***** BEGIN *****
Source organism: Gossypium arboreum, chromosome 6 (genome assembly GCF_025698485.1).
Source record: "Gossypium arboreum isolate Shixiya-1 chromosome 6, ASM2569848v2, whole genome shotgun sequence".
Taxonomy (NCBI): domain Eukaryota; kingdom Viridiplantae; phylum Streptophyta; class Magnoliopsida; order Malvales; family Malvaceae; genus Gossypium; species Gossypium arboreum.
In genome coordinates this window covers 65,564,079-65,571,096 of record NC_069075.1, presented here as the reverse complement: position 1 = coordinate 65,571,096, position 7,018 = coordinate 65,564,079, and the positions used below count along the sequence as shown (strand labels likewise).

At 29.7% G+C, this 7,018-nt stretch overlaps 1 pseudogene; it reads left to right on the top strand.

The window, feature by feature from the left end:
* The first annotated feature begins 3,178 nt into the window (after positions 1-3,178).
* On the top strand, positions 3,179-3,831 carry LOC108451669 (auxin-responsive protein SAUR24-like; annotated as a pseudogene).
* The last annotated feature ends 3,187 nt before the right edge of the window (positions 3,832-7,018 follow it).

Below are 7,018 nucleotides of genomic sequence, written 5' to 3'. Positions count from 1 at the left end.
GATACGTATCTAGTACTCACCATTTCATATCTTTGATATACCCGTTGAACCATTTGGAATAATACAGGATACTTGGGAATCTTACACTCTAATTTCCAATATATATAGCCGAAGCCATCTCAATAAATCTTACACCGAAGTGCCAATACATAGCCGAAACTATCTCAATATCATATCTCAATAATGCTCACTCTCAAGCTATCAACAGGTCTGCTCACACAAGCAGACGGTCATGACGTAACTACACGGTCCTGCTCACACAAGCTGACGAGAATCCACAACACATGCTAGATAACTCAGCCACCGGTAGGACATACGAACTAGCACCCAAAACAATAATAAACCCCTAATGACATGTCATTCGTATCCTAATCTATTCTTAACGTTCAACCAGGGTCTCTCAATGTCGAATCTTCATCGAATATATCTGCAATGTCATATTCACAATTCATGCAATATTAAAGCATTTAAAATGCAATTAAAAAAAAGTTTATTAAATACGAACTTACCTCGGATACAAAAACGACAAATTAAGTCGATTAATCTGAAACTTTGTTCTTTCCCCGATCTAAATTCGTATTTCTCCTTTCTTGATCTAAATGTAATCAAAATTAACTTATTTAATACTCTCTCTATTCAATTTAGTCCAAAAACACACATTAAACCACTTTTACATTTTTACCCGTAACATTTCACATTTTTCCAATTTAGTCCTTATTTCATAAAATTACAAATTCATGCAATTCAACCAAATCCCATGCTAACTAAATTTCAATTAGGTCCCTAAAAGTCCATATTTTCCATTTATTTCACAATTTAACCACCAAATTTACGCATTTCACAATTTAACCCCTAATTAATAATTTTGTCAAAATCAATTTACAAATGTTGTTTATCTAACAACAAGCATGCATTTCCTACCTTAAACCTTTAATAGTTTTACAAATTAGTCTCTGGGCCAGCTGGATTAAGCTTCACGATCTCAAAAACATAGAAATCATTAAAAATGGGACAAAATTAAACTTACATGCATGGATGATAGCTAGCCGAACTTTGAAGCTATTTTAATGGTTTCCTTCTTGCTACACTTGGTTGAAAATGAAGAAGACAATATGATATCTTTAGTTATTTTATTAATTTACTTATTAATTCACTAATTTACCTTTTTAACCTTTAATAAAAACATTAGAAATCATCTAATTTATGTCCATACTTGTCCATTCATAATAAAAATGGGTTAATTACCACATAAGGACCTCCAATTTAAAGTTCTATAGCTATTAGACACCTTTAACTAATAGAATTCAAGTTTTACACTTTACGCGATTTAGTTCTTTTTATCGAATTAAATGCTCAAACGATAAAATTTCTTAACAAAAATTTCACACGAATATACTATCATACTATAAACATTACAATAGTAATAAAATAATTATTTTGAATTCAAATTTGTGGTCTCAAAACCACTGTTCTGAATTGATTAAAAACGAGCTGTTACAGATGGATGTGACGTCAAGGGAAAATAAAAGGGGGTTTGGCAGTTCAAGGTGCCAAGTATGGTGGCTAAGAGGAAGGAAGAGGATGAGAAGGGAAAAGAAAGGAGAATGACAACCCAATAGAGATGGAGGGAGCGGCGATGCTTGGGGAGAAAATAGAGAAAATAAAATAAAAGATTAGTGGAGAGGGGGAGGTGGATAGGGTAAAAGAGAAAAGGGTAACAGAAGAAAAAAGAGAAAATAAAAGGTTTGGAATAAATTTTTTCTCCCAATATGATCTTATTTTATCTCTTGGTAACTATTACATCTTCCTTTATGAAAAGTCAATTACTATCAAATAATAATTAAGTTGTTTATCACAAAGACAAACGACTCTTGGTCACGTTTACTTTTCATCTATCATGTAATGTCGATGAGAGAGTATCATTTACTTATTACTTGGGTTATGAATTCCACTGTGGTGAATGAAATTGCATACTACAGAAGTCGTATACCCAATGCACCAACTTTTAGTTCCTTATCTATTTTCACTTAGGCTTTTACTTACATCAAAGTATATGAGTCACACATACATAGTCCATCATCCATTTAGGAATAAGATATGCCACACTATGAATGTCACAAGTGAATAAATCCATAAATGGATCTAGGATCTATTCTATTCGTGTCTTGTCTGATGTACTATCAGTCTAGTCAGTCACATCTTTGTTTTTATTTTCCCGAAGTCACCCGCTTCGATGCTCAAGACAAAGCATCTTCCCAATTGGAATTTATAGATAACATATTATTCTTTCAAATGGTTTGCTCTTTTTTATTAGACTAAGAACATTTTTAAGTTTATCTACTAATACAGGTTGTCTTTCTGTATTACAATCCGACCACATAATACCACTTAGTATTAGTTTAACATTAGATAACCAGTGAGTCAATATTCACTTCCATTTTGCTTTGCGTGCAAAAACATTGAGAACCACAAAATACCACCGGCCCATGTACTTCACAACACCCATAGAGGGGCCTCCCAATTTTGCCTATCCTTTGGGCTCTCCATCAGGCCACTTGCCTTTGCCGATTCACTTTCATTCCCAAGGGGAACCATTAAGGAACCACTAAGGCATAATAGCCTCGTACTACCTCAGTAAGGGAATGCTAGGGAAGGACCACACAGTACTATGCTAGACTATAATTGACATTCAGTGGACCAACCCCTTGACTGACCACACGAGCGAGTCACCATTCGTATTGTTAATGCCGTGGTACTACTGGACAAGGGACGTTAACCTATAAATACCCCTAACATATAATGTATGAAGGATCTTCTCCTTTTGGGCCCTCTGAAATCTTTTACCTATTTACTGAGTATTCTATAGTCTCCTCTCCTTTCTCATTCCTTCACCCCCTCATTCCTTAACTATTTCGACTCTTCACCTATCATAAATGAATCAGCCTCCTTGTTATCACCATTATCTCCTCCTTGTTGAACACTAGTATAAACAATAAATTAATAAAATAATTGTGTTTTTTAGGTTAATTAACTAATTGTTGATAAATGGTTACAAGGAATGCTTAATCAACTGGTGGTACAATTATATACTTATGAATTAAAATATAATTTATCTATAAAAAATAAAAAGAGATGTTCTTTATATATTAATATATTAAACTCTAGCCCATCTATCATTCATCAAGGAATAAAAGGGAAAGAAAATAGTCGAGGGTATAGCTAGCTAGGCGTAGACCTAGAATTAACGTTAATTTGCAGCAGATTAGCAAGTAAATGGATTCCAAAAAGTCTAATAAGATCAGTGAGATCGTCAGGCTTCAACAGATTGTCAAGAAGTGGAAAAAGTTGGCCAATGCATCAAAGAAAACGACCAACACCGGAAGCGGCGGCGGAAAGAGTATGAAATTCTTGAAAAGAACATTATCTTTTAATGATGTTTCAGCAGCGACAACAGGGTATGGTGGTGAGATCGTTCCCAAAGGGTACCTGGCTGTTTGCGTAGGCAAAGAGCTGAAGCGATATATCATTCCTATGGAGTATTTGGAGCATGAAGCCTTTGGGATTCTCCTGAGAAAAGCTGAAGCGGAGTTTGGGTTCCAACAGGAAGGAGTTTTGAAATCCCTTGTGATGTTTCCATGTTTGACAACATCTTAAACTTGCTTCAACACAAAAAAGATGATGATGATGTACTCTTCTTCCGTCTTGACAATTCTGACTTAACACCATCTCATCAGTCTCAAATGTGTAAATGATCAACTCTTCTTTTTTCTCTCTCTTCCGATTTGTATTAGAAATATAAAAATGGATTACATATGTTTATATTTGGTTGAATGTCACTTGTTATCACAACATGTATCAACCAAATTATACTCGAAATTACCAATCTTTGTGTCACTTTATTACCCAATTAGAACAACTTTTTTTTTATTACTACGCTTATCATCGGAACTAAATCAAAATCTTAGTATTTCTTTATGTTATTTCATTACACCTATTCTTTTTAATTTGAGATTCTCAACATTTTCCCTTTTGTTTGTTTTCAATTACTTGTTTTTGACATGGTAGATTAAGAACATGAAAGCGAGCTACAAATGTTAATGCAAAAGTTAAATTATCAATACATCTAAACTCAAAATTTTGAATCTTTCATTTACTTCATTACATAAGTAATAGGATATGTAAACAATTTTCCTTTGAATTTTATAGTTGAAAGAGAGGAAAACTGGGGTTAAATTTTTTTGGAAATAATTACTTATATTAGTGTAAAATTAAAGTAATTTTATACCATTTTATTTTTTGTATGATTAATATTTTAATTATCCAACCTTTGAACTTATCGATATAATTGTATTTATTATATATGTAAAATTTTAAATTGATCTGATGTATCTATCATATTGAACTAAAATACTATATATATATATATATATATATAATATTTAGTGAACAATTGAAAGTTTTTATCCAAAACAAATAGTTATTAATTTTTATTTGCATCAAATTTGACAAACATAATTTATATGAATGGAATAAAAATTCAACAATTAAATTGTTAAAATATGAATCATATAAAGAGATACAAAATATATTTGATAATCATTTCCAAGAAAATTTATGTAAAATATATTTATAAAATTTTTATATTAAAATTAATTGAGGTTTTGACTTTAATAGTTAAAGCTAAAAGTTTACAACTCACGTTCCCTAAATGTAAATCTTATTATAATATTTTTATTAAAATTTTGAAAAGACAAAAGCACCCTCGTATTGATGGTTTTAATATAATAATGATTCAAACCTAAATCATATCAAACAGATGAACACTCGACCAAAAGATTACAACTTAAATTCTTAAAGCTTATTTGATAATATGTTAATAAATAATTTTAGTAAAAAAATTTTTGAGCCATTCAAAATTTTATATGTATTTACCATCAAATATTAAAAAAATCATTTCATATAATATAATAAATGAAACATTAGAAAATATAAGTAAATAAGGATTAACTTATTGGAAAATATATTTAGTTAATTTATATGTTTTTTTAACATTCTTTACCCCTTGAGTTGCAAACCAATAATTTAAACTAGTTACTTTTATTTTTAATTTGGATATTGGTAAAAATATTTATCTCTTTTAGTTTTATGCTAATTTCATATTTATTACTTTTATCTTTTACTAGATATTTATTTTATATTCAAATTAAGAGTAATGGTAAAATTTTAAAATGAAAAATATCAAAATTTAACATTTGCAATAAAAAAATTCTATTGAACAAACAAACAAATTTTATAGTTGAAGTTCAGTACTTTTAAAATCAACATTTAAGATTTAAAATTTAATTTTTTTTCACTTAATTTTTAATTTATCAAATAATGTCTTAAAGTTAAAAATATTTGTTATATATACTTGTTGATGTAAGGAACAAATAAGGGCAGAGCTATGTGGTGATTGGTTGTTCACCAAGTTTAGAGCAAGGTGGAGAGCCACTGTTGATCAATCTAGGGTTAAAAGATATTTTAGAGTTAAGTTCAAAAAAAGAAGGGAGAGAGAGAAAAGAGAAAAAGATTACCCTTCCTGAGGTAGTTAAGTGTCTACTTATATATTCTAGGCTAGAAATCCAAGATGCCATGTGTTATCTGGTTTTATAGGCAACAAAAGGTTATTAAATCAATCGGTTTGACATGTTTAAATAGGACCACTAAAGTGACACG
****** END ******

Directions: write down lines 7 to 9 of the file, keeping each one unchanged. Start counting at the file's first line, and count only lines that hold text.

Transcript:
* The first annotated feature begins 3,178 nt into the window (after positions 1-3,178).
* On the top strand, positions 3,179-3,831 carry LOC108451669 (auxin-responsive protein SAUR24-like; annotated as a pseudogene).
* The last annotated feature ends 3,187 nt before the right edge of the window (positions 3,832-7,018 follow it).